IV/SC Injection

Botezomib IV/SC Injection

3.5 mg/vial
3.5 mg vial: ৳ 14,000.00


Botezomib is a proteasome inhibitor indicated for:
  • Treatment of adult patients with multiple myeloma
  • Treatment of adult patients with mantle cell lymphoma


Bortezomib for Injection is an antineoplastic agent available for intravenous (IV) and subcutaneous injection use. It is a reversible inhibitor of the chymotrypsin-like activity of the 26S proteasome in mammalian cells. The 26S proteasome is a large protein complex that degrades ubiquitinated proteins. The ubiquitin-proteasome pathway plays an essential role in regulating the intracellular concentration of specific proteins, thereby maintaining homeostasis within cells. Inhibition of the 26S proteasome prevents this targeted proteolysis, which can affect multiple signaling cascades within the cell. This disruption of normal homeostatic mechanisms can lead to cell death. Experiments have demonstrated that Bortezomib is cytotoxic to a variety of cancer cell types in vitro. Bortezomib causes a delay in tumor growth in vivo in nonclinical tumor models, including multiple myeloma.

Distribution: The distribution volume of Bortezomib as a single agent was not assessed at the recommended dose in patients with multiple myeloma.The binding of Bortezomib to human plasma proteins averaged 83% over the concentration range of 100 to 1000 ng/mL.

Metabolism: Bortezomib is primarily oxidatively metabolized via cytochrome P450 enzymes 3A4, 2C19, and 1 A2. Bortezomib metabolism by CYP 2D6 and 2C9 enzymes is minor. The major metabolic pathway is deboronation to form 2 deboronated metabolites that subsequently undergo hydroxylation to several metabolites. Deboronated Bortezomib metabolites are inactive as 26S proteasome inhibitors.

Elimination: The mean elimination half-life of Bortezomib after first dose ranged from 9 to 15 hours at doses ranging from 1.45 to 2.00 mg/m2 in patients with advanced malignancies. The pathways of elimination of Bortezomib have not been characterized in humans.

Dosage & Administration

The recommended dose of Bortezomib is 1.3 mg/m2/dose administered as a 3 to 5 second bolus intravenous and subcutaneous injection twice weekly for 2 weeks (Days 1, 4, 8, and 11) followed by a 10-day rest period (Days 12-21). For extended therapy of more than 8 cycles, Bortezomib may be administered on the standard schedule or on a maintenance schedule of once weekly for 4 weeks (Days 1, 8, 15, and 22) followed by a 13-day rest period (Days 23 to 35).

Bortezomib retreatment may be considered for patients with multiple myeloma who has previously responded to treatment with Bortezomib and who has relapsed at least 6 months after completing prior Bortezomib treatment. Treatment may be started at the last tolerated dose. Bortezomib is for intravenous or subcutaneous use only. Bortezomib should not be administered by any other route.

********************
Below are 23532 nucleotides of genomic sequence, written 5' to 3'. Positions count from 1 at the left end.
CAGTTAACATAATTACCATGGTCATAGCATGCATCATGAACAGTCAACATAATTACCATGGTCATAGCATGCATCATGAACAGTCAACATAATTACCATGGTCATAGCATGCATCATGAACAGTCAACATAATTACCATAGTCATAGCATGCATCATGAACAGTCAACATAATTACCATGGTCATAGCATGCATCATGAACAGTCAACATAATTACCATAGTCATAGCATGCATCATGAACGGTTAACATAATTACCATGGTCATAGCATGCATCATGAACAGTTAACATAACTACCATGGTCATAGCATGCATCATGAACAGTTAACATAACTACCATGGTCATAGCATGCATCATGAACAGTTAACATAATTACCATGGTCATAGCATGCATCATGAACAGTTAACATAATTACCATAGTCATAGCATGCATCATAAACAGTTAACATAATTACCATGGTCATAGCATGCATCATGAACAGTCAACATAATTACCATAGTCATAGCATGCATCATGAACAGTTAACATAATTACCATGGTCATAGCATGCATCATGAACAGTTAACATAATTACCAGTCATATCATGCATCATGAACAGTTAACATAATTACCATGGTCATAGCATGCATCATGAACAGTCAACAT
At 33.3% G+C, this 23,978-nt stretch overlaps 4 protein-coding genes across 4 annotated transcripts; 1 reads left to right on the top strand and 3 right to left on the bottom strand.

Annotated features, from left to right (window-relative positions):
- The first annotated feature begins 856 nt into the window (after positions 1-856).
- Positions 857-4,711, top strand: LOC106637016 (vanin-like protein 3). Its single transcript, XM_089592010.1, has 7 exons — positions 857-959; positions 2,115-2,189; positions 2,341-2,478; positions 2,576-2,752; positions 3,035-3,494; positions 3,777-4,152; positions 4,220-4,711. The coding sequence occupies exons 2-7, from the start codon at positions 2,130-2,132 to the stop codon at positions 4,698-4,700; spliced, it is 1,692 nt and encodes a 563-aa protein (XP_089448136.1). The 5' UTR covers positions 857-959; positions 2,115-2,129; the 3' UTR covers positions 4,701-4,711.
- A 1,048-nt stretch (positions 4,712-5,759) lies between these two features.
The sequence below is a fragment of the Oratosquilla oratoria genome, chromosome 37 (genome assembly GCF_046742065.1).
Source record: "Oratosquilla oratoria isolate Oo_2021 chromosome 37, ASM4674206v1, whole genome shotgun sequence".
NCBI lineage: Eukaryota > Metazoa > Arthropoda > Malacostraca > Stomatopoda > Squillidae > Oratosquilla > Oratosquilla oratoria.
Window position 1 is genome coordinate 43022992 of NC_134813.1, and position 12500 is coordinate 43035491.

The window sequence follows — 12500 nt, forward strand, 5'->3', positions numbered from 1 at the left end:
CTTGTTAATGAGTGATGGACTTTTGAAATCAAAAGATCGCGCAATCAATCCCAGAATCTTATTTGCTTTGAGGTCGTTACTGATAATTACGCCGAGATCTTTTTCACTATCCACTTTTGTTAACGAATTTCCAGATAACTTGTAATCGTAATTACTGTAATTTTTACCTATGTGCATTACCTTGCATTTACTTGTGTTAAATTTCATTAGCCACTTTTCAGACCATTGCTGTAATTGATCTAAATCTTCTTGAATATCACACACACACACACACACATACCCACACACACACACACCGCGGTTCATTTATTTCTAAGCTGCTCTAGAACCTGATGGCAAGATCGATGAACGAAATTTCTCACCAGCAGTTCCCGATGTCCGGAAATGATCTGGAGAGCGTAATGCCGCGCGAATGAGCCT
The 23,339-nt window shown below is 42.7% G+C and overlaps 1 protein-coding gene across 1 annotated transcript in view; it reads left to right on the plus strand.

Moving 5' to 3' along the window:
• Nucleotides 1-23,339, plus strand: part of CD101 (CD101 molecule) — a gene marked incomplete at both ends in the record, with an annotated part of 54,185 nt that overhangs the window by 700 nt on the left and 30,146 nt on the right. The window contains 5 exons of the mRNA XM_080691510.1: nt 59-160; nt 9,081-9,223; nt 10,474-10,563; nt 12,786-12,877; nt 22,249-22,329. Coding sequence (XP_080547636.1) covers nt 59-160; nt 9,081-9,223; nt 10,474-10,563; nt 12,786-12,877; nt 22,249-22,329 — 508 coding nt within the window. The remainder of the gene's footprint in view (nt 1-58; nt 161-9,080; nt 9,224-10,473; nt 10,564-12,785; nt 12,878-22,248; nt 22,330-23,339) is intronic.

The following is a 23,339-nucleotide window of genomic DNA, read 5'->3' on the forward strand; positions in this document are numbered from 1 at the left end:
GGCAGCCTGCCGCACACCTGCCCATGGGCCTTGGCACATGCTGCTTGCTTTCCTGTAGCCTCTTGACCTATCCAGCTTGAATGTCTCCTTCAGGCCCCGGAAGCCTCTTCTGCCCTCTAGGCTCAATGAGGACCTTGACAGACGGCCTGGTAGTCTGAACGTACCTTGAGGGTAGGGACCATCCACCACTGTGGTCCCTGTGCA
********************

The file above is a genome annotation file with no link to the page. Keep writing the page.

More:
No formal drug interaction studies have been conducted with Botezomib. In vitro studies with human liver microsomes indicate that Botezomib is primarily a substrate of cytochrome P450 3A4, 2C19, and 1A2. Botezomib is a poor inhibitor of human liver microsome cytochrome P450 1A2, 2C9, 2D6, and 3A4, with IC50 values of >30µM (>11.5 µg/mL). Botezomib may inhibit 2C19 activity (IC50= 18 µM, 6.9 µg/mL) and increase exposure to drugs that are substrates for this enzyme. Botezomib did not induce the activities of cytochrome P450 3A4 and 1A2 in primary cultured human hepatocytes.


Bortezomib is contraindicated in patients with hypersensitivity to Bortezomib, boron or mannitol. Reactions have included anaphylactic reactions. Bortezomib is contraindicated for intrathecal administration. Fatal events have occurred with intrathecal administration of Bortezomib.

Side Effects

The following adverse reactions can be occurred during Botezomib therapy: Peripheral Neuropathy, Hypotension, Cardiac Toxicity, Pulmonary Toxicity, Posterior Reversible Encephalopathy Syndrome (PRES), Gastrointestinal Toxicity, Thrombocytopenia /Neutropenia,Tumor Lysis Syndrome, Hepatic Toxicity.

Pregnancy & Lactation

Pregnancy Category D. Women of childbearing potential should avoid becoming pregnant while being treated with Bortezomib. No placental transfer studies have been conducted with Bortezomib. There are no adequate and well-controlled studies in pregnant women. If Bortezomib is used during pregnancy, or if the patient becomes pregnant while receiving this drug, the patient should be apprised of the potential hazard to the fetus.

Precautions & Warnings

Botezomib should be administered under the supervision of a physician experienced in the use of antineoplastic therapy.